The quickest year of my life is coming to an end. I was warned it would pass quickly, but those in the know say this has been even more hectic than usual. With some trepidation, I looked back at my first column. Would I wince with the benefit of hindsight?
Apparently not. I was blessed with the foresight to say that I had no specific agenda for the year. Already it was clear that the work to be done by the Society would be driven by others to a very large extent. Most of the last year has been hijacked by the consultation and now the bill dealing with complaints handling.
My aims at the outset were to improve communication, try to move legal aid forward and to do my best to protect the independence of the profession.
On communication I feel that there has been progress. The majority of the profession are now contactable by email and most feedback on this has been extremely positive. Only one solicitor complained that he was fighting a losing battle to have correspondence remain paper based. At this time in particular it is of huge importance that the Society is able to communicate with its members and I am delighted that this is now much more effective.
On legal aid – I wish I could say something similarly positive. The recent increases proposed on an interim basis of 8% for advocacy and 5% for other work were derisory and we have made it plain to the Executive that we are not prepared to work with them further on legal aid if that is the best offer. The Deputy Justice Minister was to meet with Society representatives at the start of May but then cancelled the meeting on the basis that it did not merit his input.
Whilst the Society is still trying to negotiate with the Executive, the most recent letter from the Justice Department was clear that the offer on the table remains broadly the same. To me the message is clear – the politicians are not interested in legal aid funding (except to cut it!) and there is a danger of creating the dental crisis all over again with our own profession. The Legal Aid Solicitors Committee is urgently seeking a way forward and will keep the profession updated on progress.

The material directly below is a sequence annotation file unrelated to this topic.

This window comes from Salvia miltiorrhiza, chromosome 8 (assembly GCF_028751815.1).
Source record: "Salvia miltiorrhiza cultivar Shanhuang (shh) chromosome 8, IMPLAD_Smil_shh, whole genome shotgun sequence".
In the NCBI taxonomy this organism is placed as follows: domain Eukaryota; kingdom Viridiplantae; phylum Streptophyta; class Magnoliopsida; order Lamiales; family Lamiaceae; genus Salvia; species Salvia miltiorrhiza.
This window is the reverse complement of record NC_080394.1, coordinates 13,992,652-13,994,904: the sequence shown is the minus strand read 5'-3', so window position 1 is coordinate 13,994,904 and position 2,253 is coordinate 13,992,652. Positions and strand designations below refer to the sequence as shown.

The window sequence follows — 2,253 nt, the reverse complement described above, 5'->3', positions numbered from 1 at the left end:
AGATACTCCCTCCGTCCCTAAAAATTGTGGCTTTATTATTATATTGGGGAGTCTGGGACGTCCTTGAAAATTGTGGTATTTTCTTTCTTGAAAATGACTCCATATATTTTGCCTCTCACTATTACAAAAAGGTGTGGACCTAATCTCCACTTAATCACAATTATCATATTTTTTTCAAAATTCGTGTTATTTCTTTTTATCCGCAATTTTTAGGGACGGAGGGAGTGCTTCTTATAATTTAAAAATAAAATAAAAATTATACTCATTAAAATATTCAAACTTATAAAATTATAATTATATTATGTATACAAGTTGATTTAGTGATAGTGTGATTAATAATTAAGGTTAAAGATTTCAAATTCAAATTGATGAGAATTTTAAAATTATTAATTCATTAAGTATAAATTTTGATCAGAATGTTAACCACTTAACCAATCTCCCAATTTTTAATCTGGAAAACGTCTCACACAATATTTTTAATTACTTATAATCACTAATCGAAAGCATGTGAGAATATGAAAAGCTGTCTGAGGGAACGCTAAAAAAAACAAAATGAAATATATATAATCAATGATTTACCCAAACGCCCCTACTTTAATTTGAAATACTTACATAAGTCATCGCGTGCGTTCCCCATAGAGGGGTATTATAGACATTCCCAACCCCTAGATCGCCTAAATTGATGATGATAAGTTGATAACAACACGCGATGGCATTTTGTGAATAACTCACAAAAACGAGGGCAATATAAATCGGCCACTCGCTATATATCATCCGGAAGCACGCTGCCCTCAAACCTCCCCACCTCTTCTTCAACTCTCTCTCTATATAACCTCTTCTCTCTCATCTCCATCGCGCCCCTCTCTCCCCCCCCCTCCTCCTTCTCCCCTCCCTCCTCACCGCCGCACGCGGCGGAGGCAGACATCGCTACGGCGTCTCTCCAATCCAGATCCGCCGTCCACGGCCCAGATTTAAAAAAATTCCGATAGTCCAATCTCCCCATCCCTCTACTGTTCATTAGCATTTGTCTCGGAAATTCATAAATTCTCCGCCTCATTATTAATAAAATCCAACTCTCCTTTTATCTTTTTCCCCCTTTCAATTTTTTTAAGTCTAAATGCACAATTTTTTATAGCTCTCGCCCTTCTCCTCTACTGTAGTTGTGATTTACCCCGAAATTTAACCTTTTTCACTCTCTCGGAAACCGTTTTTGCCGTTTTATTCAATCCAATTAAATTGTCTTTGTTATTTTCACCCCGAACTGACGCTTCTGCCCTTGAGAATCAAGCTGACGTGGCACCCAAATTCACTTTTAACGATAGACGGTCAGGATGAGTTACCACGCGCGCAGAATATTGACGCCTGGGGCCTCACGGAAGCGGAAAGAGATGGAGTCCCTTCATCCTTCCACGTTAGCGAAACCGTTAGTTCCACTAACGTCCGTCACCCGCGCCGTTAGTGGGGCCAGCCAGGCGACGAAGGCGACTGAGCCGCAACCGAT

I thought the threat to the independence of the profession came from England, but it turned out that the greater and more immediate threat came from the new Legal Profession and Legal Aid Bill. This is the most profound piece of legislation affecting the profession in my own time as a solicitor, particularly as it gives the new Commission some reach over our conduct decisions. Of even greater concern is that there is already a call for conduct to be taken away from the profession altogether and given to the Commission. If that happens, the independent profession will be a thing of the past and we will be the only democracy that I know of where the government has control over the legal profession. This will not be an apocalyptic change but will happen gradually until one day in the future we will realise that we have lost something extremely precious. I take huge comfort though from the fact that over 600 responses have been received by the Justice 2 Committee in respect of the bill. The majority of these have almost certainly come from the profession and I would like to thank you all for being engaged in this. At no time has it been more important that the profession is – and is seen to be – united.
As I reach the end of my term I am asked by many to describe the high and low points of the last year. The lows are few and far between. The most depressing point, for me personally, was the realisation that the Justice Department is working under such pressure that it does not have the time to ensure it has a holistic understanding of the issues facing the legal profession. This applies across a range of topics and the bill is symptomatic of the problem.
The high points of the year are many. Attending foreign conferences has of course been wonderful, but at the end of the day I think visiting faculties and discussing various issues with the profession has been what I will take away with the fondest of memories. I have seen myself as a servant of the profession, and raising awareness of topical issues and what the Society is doing to address these is of the utmost importance.
I leave the year in pretty much the same shape as I started – literally. Weight gain: nil (almost!); enlarged livers: 1. It has been a fantastic experience and I would like to thank Douglas Mill and his staff at the Society for their support. I wish Ruthven Gemmell and John MacKinnon, the new President and Vice President, as good a year. I know they will enjoy it.
In this issue
- Stand up to be counted
- A bill to divide us
- The pendulum swings
- The pendulum swings (1)
- Cohabitation: the new legal landscape
- The tax man cometh (again)
- The foreign legion
- Making IT happen
- Apportioning and sharing
- Property problems
- Still a profession
- Arguing over agreements
- Next generation law
- Lawyers in the transfer market
- Scottish Solicitors' Discipline Tribunal
- Landlords: setting the mark
- Website review
- Book reviews
- Purchase options in leases